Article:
A study of more than 1,200 children born in the 2000s from the Danish Copenhagen Child Cohort 2000 population study showcased the seriousness of long-term impacts from health anxiety during childhood.
Researchers at the University of Copenhagen and Aarhus University released their findings in the Journal of Child Psychology and Psychiatry.
During the study, the young participants were assessed at age 11, then at age 16.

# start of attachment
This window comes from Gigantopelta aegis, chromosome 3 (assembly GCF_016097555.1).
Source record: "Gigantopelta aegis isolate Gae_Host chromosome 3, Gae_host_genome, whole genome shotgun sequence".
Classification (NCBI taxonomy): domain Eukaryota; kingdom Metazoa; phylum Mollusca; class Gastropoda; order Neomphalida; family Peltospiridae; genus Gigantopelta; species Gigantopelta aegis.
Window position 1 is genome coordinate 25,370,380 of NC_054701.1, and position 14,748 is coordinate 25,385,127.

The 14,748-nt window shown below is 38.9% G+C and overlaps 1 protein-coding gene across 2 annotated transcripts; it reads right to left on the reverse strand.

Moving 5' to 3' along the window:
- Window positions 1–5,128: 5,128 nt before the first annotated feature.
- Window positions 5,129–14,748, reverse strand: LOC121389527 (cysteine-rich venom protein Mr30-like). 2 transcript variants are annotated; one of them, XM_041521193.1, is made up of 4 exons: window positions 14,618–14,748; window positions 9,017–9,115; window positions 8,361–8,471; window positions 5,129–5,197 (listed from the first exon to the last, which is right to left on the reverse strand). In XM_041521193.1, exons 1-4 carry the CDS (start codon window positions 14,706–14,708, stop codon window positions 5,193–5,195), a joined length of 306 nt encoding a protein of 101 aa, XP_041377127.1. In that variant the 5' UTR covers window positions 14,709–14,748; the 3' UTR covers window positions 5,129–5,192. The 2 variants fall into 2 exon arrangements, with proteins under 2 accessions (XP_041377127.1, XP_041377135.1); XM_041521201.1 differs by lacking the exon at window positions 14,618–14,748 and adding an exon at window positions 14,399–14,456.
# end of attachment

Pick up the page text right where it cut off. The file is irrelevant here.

According to the findings: “A small subgroup of children had persistent high levels of health anxiety (HA) from late childhood to adolescence and displayed increased healthcare costs. Female sex and chronic somatic disorders at age 11 were independent risk factors of HA at age 16.”
“These findings provide potential means of early identification and of therapeutic levers. Further intervention development and evaluation are needed.”
The study was authored by Martin K. Rimvall, Pia Jeppesen, Anne Mette Skovgaard, Frank Verhulst, Else Marie Olsen, and Charlotte Ulrikka Rask.